Pay the price
Kidnap and ransom are on the rise, warns Sarah Dennis, Head of International for Towergate Health and Protection, who shares her expert advice on how to protect your travellers
Employers with staff overseas and in the UK should be aware that kidnap and ransom cases are expected to increase. The risks are wider-reaching than many employers might expect, affecting all countries, all regions, at home and abroad, in person and online.
This may sound frightening, but the aim here is not to alarm employers, rather to put them in a position of knowledge and in a place where they can offer assistance.
The definition of kidnap and ransom
Kidnap and ransom is not just about the worst-case scenario of people being taken hostage. The term covers any situation where property is surrendered as a result of threat of harm, this includes threat of extortion, and being forcibly taken to a cash machine to withdraw money. It may be a physical threat or, as is now the case more often, a virtual threat. This can even be virtual to the extent that the situation is a complete fabrication – with perpetrators using social media to convince the family or employer that a person has been taken when they are actually safe and well.
Spike in cases
The risks of kidnap and ransom are expected to rise due to a combination of circumstances. Poverty across the world and the rising cost of living can lead to an increase in crime, this is coupled with under-resourced law enforcement worldwide. There is now also a resurgence of travel as covid restrictions lessen. These factors together mean that kidnap and ransom cases are predicted to spike.
The role of employers
Employers may be the target for the ransom, as they are likely to have greater resources than an individual or their family. There is also the responsibility the employer holds if the employee’s role or posting puts them at greater risk of kidnap and ransom. Either way, the key for employers is to be aware of the risks, as this enables them to mitigate against them and to provide support if required.
Worldwide and UK risks
There is no age or gender that tends to be at greater risk of kidnap and ransom but the possibility of becoming a victim does increase when employees are abroad. While the probability is much higher in Africa, Asia, and South America, the risk of exposure to kidnap and ransom is present in every country, including the UK. Extortion, for example, can happen in and from any country and employers are, therefore, advised to consider offering support to employees both abroad and at home.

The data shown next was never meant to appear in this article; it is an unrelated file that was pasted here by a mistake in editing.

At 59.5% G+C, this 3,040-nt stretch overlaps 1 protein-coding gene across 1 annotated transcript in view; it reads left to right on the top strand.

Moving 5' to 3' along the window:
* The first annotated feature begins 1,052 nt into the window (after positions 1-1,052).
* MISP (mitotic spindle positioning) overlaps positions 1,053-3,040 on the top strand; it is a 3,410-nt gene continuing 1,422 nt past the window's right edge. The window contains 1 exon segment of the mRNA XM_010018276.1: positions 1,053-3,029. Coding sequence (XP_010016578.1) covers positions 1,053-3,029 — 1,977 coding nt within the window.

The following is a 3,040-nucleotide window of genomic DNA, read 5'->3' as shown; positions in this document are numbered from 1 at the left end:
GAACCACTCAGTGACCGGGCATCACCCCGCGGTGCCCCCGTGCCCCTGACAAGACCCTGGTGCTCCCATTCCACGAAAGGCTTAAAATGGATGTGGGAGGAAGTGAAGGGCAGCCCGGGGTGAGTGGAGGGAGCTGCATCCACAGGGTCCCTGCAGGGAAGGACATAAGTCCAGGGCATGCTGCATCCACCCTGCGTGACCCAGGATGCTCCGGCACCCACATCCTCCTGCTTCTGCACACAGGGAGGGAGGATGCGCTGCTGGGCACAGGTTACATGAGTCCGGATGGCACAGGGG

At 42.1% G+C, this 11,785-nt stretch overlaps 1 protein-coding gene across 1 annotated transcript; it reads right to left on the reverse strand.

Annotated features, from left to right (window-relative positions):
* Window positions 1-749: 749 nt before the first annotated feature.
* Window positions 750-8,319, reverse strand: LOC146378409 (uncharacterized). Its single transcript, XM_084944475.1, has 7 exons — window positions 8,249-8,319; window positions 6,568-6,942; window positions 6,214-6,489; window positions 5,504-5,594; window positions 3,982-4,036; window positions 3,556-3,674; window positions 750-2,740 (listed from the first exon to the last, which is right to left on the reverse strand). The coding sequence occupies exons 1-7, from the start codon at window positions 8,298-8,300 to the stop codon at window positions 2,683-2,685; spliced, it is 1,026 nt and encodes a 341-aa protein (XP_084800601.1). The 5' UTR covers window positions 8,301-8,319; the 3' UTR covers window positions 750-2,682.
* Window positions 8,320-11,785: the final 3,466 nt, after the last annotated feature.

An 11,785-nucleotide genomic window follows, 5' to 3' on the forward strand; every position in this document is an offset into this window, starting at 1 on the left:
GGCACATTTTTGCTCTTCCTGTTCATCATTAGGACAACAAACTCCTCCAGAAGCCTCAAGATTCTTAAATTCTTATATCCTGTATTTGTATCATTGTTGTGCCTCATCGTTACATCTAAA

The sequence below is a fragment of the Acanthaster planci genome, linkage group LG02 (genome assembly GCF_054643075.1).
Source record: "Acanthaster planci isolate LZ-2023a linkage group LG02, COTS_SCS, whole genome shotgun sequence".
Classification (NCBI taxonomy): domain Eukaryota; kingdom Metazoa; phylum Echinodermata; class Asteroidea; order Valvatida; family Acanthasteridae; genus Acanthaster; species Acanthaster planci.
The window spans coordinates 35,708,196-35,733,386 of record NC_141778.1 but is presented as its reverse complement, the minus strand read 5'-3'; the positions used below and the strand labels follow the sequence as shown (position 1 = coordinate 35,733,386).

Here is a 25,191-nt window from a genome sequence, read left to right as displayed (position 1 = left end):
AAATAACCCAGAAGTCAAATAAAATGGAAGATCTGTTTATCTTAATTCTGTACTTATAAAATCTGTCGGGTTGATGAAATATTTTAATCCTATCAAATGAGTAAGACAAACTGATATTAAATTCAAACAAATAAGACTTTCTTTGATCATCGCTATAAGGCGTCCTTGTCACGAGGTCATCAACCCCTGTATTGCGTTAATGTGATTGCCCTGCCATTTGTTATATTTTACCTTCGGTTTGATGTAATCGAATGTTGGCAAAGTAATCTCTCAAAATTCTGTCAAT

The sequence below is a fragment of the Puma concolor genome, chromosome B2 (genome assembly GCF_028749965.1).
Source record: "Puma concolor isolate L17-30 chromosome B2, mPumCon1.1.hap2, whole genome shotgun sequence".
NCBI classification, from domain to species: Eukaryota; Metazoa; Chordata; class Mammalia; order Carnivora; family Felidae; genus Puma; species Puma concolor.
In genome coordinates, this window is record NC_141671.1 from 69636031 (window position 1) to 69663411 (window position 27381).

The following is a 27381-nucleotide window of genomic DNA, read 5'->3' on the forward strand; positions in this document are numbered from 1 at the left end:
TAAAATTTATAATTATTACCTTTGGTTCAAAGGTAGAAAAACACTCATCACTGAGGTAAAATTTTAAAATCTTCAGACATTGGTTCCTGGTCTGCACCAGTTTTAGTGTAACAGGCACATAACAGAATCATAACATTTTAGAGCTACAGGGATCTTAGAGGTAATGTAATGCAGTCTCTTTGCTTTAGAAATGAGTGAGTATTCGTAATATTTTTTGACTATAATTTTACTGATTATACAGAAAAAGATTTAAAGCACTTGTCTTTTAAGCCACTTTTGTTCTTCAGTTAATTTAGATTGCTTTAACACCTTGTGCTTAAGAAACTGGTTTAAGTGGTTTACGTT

Taking expert advice
One of the most important steps an employer can take in mitigating the risk of kidnap and ransom is to take advice from experts. International travel specialists will have access to details of political situations, crime levels, and conflicts in an area. While the UK is still a risk area, most employers and employees will reduce the risks simply by knowing which are higher-risk areas to visit and by being aware of the risks in those area. Once abroad, employees can benefit from increased cultural knowledge and understanding to help keep themselves safe.
There are a number of ways to support employees at home and abroad. In the worst-case scenario of physical kidnap, employers with kidnap and ransom support in place can immediately deploy response consultants. These are specialist security experts who are experts in negotiations. This may be to help someone taken from the street, their office, or hotel, or for those held by police or officials. It is vital to ensure that kidnap and ransom support includes legal back-up too.
Home and away
With the issues relevant in all countries, it is wise for employers to extend support to UK-based employees. This may be particularly relevant in the case of virtual kidnap and extortion. It also offers an extra benefit should the employee have an issue while abroad on holiday.
It is important that if an employee is posted abroad with family, that everyone travelling is offered the same level of support: it is possible that a kidnap situation could involve a family member, not just the employee themselves.
Paying the ransom
Ransom sums demanded, and often handed over, could be many thousands, or even millions of pounds. Employers need to consider whether they would be able to reimburse any monies paid, either by themselves, or the family. It is possible to have insurance protection to cover loses due to kidnap and ransom. This includes ‘loss of funds’ in the not uncommon situation where ransom money is taken whilst being delivered to the kidnappers.
There are many forms of kidnap and ransom, and it happens more often than many people realise. Knowing the risks is the best way to mitigate them and expert advice is the best way to gain an understanding of the dangers and possibilities. Advice to employers is to seek guidance and to put support in place before an issue occurs.